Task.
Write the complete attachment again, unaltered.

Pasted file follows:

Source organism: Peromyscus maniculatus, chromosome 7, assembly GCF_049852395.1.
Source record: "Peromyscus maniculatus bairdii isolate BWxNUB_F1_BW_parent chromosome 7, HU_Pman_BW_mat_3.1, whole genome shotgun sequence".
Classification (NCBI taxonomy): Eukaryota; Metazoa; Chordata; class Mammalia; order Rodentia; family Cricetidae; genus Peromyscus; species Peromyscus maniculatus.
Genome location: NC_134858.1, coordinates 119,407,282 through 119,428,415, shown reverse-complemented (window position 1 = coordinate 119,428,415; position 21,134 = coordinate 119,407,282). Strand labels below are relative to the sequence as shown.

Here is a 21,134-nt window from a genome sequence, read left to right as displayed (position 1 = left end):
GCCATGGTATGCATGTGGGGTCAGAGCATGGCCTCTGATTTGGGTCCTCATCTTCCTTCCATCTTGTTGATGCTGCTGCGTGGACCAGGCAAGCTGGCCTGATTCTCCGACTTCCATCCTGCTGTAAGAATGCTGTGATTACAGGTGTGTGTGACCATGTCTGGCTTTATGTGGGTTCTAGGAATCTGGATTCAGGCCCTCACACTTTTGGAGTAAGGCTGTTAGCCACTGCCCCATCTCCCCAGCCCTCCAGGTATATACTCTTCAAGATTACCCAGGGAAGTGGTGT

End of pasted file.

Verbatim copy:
Source organism: Peromyscus maniculatus, chromosome 7, assembly GCF_049852395.1.
Source record: "Peromyscus maniculatus bairdii isolate BWxNUB_F1_BW_parent chromosome 7, HU_Pman_BW_mat_3.1, whole genome shotgun sequence".
Classification (NCBI taxonomy): Eukaryota; Metazoa; Chordata; class Mammalia; order Rodentia; family Cricetidae; genus Peromyscus; species Peromyscus maniculatus.
Genome location: NC_134858.1, coordinates 119,407,282 through 119,428,415, shown reverse-complemented (window position 1 = coordinate 119,428,415; position 21,134 = coordinate 119,407,282). Strand labels below are relative to the sequence as shown.

Here is a 21,134-nt window from a genome sequence, read left to right as displayed (position 1 = left end):
GCCATGGTATGCATGTGGGGTCAGAGCATGGCCTCTGATTTGGGTCCTCATCTTCCTTCCATCTTGTTGATGCTGCTGCGTGGACCAGGCAAGCTGGCCTGATTCTCCGACTTCCATCCTGCTGTAAGAATGCTGTGATTACAGGTGTGTGTGACCATGTCTGGCTTTATGTGGGTTCTAGGAATCTGGATTCAGGCCCTCACACTTTTGGAGTAAGGCTGTTAGCCACTGCCCCATCTCCCCAGCCCTCCAGGTATATACTCTTCAAGATTACCCAGGGAAGTGGTGT